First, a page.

Obamacare. It’s either the best thing since sliced bread or – as more Americans think – a deadly mix of government incompetence and intrusiveness. So when the Supreme Court decided to hear King v. Burwell, a case billed as having the potential to fatally undermine the law, both sides agreed a lot was at stake. Yet there is more riding on the case than just the survival of Obamacare. The Court’s decision this term will actually determine who ultimately writes the laws in this country: Congress or a politicized agency like the IRS.
The original Obamacare Supreme Court challenge, NFIB v. Sebelius – dealt with the constitutionality of the individual mandate. This term’s big case , by contrast, addresses the law’s subsidy provisions. And this time Obamacare’s defenders are fighting the text of the law itself.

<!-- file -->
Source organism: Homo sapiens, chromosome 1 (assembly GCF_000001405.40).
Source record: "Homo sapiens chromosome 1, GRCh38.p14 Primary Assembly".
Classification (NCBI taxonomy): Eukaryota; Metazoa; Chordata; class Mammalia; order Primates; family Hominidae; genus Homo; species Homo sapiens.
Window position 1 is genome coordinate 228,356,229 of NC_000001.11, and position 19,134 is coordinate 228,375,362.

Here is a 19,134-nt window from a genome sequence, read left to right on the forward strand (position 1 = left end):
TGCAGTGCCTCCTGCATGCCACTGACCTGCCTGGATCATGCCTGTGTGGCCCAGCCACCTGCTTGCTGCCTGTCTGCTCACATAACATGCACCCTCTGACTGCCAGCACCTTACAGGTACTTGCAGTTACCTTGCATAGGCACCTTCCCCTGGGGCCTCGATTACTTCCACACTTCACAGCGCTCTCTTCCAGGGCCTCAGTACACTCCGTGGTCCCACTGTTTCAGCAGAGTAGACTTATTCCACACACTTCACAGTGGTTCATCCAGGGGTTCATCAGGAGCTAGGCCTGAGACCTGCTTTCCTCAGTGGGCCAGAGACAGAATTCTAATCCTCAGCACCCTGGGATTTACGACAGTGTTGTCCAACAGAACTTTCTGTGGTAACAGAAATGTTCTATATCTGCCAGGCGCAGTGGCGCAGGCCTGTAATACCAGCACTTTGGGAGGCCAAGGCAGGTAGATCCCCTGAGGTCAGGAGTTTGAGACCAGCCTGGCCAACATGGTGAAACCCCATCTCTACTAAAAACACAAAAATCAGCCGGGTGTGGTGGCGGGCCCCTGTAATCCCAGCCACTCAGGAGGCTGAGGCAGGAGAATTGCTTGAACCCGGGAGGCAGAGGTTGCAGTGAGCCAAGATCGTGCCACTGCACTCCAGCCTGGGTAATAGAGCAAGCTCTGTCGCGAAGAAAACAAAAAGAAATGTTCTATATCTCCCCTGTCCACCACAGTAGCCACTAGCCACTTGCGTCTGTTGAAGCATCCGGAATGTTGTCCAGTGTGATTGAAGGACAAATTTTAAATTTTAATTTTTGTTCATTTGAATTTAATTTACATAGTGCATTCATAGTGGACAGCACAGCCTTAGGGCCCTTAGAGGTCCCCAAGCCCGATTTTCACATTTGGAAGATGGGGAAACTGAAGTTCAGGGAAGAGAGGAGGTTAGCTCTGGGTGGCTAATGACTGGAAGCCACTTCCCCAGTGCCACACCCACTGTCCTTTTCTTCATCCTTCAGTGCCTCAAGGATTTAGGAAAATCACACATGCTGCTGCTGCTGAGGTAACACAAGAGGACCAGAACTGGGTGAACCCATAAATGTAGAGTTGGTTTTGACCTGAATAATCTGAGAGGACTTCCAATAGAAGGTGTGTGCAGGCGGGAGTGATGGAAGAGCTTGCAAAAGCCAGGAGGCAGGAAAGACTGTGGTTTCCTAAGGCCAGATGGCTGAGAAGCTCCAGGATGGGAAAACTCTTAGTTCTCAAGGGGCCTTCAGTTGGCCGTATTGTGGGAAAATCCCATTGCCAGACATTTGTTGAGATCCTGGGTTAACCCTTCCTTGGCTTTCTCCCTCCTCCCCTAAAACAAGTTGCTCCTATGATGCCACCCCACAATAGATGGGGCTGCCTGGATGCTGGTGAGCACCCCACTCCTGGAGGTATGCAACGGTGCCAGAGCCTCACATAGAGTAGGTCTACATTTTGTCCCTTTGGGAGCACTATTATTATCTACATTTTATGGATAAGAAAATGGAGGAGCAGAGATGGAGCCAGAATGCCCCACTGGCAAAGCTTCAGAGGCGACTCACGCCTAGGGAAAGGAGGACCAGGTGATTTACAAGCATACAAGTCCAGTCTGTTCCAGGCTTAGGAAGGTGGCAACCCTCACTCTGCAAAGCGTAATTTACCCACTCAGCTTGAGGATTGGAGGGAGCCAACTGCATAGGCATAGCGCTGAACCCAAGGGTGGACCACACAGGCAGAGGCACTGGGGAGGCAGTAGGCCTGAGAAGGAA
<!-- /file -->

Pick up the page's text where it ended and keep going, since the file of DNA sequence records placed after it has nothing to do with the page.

The Affordable Care Act’s proponents assume d all states would jump at the chance to create exchanges to sell Obamcare-compliant insurance policies. But because the federal government doesn’t actually have the authority to force the states’ hand, the law also includes an escape clause: if a state fails to set up an exchange, the federal government will.